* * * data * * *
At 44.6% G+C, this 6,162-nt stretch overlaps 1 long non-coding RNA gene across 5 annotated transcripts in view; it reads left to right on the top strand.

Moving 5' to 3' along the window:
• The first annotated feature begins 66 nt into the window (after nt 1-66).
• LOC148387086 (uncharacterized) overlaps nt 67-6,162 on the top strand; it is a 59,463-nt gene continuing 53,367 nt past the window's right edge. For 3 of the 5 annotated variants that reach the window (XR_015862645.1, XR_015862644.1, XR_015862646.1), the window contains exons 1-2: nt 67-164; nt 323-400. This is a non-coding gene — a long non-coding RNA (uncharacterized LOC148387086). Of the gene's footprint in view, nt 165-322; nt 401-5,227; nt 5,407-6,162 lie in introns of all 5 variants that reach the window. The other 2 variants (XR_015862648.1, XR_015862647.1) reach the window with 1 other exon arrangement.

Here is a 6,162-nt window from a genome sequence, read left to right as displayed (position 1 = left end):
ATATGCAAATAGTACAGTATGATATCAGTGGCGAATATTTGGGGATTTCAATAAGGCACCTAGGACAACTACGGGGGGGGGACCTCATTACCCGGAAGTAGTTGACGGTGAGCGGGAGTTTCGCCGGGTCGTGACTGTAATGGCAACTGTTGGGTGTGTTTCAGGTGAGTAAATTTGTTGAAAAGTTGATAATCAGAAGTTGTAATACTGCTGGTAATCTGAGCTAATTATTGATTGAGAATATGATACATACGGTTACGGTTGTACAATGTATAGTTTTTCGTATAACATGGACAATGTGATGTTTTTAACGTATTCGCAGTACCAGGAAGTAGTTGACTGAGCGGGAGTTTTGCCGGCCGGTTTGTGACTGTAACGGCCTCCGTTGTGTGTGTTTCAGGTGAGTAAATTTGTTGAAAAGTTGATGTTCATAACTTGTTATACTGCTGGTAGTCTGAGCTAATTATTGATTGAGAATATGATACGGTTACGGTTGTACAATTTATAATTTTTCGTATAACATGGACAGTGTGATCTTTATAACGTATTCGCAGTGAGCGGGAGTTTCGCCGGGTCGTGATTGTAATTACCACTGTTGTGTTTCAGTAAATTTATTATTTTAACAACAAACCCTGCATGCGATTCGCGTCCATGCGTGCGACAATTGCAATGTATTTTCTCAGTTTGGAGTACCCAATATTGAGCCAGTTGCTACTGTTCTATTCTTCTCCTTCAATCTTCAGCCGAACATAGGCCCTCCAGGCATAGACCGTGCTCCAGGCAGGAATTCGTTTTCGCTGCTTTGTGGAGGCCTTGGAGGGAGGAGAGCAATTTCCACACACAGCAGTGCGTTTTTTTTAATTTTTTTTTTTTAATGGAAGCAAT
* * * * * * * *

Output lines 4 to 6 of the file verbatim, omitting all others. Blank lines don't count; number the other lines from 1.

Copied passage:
• LOC148387086 (uncharacterized) overlaps nt 67-6,162 on the top strand; it is a 59,463-nt gene continuing 53,367 nt past the window's right edge. For 3 of the 5 annotated variants that reach the window (XR_015862645.1, XR_015862644.1, XR_015862646.1), the window contains exons 1-2: nt 67-164; nt 323-400. This is a non-coding gene — a long non-coding RNA (uncharacterized LOC148387086). Of the gene's footprint in view, nt 165-322; nt 401-5,227; nt 5,407-6,162 lie in introns of all 5 variants that reach the window. The other 2 variants (XR_015862648.1, XR_015862647.1) reach the window with 1 other exon arrangement.

Here is a 6,162-nt window from a genome sequence, read left to right as displayed (position 1 = left end):
ATATGCAAATAGTACAGTATGATATCAGTGGCGAATATTTGGGGATTTCAATAAGGCACCTAGGACAACTACGGGGGGGGGACCTCATTACCCGGAAGTAGTTGACGGTGAGCGGGAGTTTCGCCGGGTCGTGACTGTAATGGCAACTGTTGGGTGTGTTTCAGGTGAGTAAATTTGTTGAAAAGTTGATAATCAGAAGTTGTAATACTGCTGGTAATCTGAGCTAATTATTGATTGAGAATATGATACATACGGTTACGGTTGTACAATGTATAGTTTTTCGTATAACATGGACAATGTGATGTTTTTAACGTATTCGCAGTACCAGGAAGTAGTTGACTGAGCGGGAGTTTTGCCGGCCGGTTTGTGACTGTAACGGCCTCCGTTGTGTGTGTTTCAGGTGAGTAAATTTGTTGAAAAGTTGATGTTCATAACTTGTTATACTGCTGGTAGTCTGAGCTAATTATTGATTGAGAATATGATACGGTTACGGTTGTACAATTTATAATTTTTCGTATAACATGGACAGTGTGATCTTTATAACGTATTCGCAGTGAGCGGGAGTTTCGCCGGGTCGTGATTGTAATTACCACTGTTGTGTTTCAGTAAATTTATTATTTTAACAACAAACCCTGCATGCGATTCGCGTCCATGCGTGCGACAATTGCAATGTATTTTCTCAGTTTGGAGTACCCAATATTGAGCCAGTTGCTACTGTTCTATTCTTCTCCTTCAATCTTCAGCCGAACATAGGCCCTCCAGGCATAGACCGTGCTCCAGGCAGGAATTCGTTTTCGCTGCTTTGTGGAGGCCTTGGAGGGAGGAGAGCAATTTCCACACACAGCAGTGCGTTTTTTTTAATTTTTTTTTTTTAATGGAAGCAAT